Watch Chef Ramon Morato explain what Chocolate really is!
Science & Cooking by Harvard University
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The snap that is famous worldwide amongst connoisseurs of chocolate; what the chef wants to see in your chocolate making skills and  is nothing but the magic of what is called Tempering. A process that encourages the cocoa butter in the chocolate to harden into a specific crystalline pattern that helps it to maintain the sheen and texture for a long time, tempering my friend, is no child’s play.

This 8 minute video will show what tempering is

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Beta crystals are the goal of tempering. Unlike a lot of ingredients we work with, Chocolate can achieve 6 different crystalline structures, of which only the V-form or the Beta Crystals are what we try to achieve while tempering chocolate. If you heat and cool chocolate without controlling the temperature the crystallization of cocoa butter will result in bad crystals and your chocolate will bloom (appear matte and covered with white patches). Worst part is it will also crumble or might be soft rather than snap. Tempering controls the crystals so that only consistently small Beta crystals are produced which is smooth with a homogeneous texture, without white blooms and of course with “Snap”.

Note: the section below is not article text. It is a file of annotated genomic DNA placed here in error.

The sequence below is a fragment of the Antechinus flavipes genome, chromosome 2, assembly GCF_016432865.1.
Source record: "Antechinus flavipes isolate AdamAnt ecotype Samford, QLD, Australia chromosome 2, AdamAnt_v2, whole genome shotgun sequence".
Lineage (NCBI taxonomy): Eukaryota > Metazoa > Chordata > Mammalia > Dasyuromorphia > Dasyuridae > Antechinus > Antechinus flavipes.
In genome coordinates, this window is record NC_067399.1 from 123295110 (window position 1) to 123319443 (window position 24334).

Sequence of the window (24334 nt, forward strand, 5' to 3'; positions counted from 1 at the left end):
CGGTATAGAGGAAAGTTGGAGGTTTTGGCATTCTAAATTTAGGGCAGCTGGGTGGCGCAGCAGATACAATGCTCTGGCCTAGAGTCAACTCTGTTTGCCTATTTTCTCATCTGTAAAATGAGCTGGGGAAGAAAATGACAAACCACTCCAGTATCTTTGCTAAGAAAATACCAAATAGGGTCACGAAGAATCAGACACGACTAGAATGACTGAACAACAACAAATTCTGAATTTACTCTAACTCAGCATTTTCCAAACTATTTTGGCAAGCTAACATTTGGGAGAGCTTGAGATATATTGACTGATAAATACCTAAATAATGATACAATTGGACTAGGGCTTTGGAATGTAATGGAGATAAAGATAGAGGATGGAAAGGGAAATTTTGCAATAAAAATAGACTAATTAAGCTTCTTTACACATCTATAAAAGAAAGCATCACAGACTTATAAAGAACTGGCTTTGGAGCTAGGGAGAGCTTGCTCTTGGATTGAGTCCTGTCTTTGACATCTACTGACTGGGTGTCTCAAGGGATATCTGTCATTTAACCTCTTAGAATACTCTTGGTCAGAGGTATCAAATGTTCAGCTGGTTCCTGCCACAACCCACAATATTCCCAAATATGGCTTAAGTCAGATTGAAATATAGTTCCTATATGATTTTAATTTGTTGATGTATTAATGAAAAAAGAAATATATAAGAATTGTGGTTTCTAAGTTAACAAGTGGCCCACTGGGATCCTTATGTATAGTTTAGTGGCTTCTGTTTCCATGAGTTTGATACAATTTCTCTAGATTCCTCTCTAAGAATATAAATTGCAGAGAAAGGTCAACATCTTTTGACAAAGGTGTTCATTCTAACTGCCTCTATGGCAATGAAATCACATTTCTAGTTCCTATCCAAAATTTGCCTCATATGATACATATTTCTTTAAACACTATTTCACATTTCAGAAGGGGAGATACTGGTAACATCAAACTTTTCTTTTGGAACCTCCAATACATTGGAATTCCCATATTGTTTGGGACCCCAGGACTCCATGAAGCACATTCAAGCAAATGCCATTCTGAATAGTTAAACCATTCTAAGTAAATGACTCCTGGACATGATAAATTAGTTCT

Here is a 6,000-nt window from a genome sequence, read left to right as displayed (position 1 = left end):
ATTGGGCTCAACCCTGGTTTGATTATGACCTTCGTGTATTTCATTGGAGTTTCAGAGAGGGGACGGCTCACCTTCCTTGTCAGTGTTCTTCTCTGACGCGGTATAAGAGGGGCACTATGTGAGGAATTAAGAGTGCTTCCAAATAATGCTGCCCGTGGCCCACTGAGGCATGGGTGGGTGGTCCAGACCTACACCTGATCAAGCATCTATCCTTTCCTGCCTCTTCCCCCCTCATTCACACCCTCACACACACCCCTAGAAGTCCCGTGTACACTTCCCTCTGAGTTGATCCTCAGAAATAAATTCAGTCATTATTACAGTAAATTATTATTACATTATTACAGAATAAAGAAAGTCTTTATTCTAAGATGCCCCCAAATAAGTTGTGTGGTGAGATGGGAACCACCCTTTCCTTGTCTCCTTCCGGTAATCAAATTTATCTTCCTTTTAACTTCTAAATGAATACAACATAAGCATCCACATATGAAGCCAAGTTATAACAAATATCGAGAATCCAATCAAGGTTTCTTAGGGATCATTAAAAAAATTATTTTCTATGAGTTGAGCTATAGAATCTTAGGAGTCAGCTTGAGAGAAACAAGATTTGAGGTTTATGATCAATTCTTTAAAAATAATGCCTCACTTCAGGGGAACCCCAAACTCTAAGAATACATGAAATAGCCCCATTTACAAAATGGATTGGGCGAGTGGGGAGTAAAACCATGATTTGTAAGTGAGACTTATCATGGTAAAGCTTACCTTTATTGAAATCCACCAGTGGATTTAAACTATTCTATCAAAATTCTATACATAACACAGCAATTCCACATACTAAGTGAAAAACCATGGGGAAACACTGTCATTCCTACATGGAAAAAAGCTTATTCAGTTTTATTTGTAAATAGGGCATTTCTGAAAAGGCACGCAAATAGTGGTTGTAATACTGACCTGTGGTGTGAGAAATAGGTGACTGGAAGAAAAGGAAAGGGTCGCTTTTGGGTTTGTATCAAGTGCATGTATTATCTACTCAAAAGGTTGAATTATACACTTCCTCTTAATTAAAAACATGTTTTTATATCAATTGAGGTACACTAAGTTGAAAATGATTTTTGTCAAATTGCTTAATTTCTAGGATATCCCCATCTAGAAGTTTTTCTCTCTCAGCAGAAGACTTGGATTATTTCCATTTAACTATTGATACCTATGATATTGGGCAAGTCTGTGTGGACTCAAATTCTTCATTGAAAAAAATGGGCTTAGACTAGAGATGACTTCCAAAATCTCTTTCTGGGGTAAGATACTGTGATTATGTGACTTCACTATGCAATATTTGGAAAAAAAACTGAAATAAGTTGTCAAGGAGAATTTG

Given below are the steps that are involved in tempering:

Melting the cocoa butter in the chocolate completely

Cooking literature advises us to not get the chocolate over 120° F for it might burn the cocoa solids or cause the chocolate to irreversibly separate into solid and fat. But technically melting curves of chocolate tells a different story- that most of the fats in cocoa butter aren't melted until 122° F, and some requires heating as high as 131° F. This is because cocoa beans from different geographical locations vary in their composition. If tempering professionally, one must consult the manufacturer of the chocolate for best results.